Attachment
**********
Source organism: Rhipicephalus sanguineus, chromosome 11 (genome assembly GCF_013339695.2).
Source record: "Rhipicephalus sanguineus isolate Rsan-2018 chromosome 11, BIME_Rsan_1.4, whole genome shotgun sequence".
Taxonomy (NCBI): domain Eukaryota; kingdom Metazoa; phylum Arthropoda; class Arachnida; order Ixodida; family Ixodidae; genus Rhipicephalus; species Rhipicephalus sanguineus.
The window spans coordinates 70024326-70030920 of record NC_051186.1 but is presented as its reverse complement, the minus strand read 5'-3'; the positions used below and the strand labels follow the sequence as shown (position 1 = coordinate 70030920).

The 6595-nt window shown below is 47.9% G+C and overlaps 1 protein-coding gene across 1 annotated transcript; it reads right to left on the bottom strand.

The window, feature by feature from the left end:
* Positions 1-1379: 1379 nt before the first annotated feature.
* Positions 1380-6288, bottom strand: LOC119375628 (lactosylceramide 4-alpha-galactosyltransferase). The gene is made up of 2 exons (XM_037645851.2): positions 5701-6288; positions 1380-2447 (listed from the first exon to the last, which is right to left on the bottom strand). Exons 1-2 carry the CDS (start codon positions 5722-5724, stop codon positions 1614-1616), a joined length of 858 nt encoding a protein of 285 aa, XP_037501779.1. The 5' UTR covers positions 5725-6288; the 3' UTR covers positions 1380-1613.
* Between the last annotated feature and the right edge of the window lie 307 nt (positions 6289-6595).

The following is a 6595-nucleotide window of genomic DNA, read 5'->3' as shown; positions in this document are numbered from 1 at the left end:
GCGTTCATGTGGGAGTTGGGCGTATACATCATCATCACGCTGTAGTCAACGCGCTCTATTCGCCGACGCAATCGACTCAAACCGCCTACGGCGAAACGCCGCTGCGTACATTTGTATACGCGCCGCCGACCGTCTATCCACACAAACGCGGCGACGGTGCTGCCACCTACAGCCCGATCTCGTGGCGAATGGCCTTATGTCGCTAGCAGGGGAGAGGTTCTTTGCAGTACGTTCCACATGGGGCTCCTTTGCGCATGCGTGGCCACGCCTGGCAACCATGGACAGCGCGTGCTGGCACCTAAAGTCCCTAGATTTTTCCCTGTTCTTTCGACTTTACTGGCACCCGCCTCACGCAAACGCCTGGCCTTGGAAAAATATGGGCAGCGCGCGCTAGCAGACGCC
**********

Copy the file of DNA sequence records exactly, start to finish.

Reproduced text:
Source organism: Rhipicephalus sanguineus, chromosome 11 (genome assembly GCF_013339695.2).
Source record: "Rhipicephalus sanguineus isolate Rsan-2018 chromosome 11, BIME_Rsan_1.4, whole genome shotgun sequence".
Taxonomy (NCBI): domain Eukaryota; kingdom Metazoa; phylum Arthropoda; class Arachnida; order Ixodida; family Ixodidae; genus Rhipicephalus; species Rhipicephalus sanguineus.
The window spans coordinates 70024326-70030920 of record NC_051186.1 but is presented as its reverse complement, the minus strand read 5'-3'; the positions used below and the strand labels follow the sequence as shown (position 1 = coordinate 70030920).

The 6595-nt window shown below is 47.9% G+C and overlaps 1 protein-coding gene across 1 annotated transcript; it reads right to left on the bottom strand.

The window, feature by feature from the left end:
* Positions 1-1379: 1379 nt before the first annotated feature.
* Positions 1380-6288, bottom strand: LOC119375628 (lactosylceramide 4-alpha-galactosyltransferase). The gene is made up of 2 exons (XM_037645851.2): positions 5701-6288; positions 1380-2447 (listed from the first exon to the last, which is right to left on the bottom strand). Exons 1-2 carry the CDS (start codon positions 5722-5724, stop codon positions 1614-1616), a joined length of 858 nt encoding a protein of 285 aa, XP_037501779.1. The 5' UTR covers positions 5725-6288; the 3' UTR covers positions 1380-1613.
* Between the last annotated feature and the right edge of the window lie 307 nt (positions 6289-6595).

The following is a 6595-nucleotide window of genomic DNA, read 5'->3' as shown; positions in this document are numbered from 1 at the left end:
GCGTTCATGTGGGAGTTGGGCGTATACATCATCATCACGCTGTAGTCAACGCGCTCTATTCGCCGACGCAATCGACTCAAACCGCCTACGGCGAAACGCCGCTGCGTACATTTGTATACGCGCCGCCGACCGTCTATCCACACAAACGCGGCGACGGTGCTGCCACCTACAGCCCGATCTCGTGGCGAATGGCCTTATGTCGCTAGCAGGGGAGAGGTTCTTTGCAGTACGTTCCACATGGGGCTCCTTTGCGCATGCGTGGCCACGCCTGGCAACCATGGACAGCGCGTGCTGGCACCTAAAGTCCCTAGATTTTTCCCTGTTCTTTCGACTTTACTGGCACCCGCCTCACGCAAACGCCTGGCCTTGGAAAAATATGGGCAGCGCGCGCTAGCAGACGCC